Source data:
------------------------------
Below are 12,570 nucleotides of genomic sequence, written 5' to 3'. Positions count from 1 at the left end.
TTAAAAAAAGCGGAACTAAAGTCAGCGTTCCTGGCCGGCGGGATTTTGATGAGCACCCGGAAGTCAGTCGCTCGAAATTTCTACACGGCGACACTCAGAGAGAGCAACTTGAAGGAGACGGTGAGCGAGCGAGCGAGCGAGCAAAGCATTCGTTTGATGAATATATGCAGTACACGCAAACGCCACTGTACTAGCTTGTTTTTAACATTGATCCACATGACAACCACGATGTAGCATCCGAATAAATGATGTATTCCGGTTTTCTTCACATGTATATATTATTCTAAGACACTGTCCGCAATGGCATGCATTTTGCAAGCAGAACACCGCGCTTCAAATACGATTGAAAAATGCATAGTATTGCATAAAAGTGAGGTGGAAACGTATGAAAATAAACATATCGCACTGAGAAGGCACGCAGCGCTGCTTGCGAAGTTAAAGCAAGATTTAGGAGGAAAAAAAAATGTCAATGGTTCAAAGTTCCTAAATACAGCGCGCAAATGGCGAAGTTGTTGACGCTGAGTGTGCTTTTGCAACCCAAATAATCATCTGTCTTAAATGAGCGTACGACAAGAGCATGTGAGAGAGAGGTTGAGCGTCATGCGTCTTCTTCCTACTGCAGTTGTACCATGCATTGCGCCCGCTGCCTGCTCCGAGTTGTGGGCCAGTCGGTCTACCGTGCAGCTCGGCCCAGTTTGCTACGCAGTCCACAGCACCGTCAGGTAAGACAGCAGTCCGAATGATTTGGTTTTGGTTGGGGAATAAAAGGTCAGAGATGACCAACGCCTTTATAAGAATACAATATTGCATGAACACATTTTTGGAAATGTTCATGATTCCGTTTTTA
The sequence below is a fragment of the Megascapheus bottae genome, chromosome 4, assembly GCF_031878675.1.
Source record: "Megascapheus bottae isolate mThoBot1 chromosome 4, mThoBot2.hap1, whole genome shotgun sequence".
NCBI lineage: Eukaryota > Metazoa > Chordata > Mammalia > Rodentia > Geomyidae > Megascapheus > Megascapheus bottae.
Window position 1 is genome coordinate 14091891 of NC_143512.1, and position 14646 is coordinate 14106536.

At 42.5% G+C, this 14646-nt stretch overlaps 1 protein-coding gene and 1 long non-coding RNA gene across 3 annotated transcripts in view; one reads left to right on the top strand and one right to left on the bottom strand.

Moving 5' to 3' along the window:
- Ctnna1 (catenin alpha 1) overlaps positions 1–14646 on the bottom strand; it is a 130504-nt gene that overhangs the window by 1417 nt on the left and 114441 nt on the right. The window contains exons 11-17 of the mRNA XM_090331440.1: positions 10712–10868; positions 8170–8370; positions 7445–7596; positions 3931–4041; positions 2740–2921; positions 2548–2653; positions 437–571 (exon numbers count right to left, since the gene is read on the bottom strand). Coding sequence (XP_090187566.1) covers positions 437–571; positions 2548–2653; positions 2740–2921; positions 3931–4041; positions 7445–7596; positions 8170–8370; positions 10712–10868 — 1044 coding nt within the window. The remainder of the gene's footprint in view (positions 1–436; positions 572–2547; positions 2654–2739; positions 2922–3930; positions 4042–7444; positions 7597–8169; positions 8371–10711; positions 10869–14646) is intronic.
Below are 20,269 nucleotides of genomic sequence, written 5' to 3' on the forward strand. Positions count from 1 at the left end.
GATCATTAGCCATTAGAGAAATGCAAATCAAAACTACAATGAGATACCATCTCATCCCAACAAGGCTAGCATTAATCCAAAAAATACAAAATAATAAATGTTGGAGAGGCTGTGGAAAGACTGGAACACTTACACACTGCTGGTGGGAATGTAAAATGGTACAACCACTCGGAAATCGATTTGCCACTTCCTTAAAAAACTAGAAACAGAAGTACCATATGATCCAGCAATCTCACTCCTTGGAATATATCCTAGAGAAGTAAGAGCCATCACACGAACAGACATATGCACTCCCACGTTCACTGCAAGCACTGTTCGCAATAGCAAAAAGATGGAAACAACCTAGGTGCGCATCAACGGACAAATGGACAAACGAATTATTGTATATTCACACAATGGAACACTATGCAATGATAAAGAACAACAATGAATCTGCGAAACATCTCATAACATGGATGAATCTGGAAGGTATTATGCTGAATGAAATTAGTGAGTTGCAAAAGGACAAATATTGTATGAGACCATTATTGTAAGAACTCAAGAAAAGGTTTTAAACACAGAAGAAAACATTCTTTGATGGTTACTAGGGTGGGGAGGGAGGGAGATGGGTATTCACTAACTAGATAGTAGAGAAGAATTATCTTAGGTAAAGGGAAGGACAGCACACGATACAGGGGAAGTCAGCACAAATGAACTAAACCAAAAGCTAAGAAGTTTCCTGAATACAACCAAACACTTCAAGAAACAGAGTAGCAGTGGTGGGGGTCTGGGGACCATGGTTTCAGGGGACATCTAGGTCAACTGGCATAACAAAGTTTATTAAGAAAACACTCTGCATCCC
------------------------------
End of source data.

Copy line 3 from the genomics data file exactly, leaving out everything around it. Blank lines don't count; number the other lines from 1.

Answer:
The sequence below is a fragment of the Megascapheus bottae genome, chromosome 4, assembly GCF_031878675.1.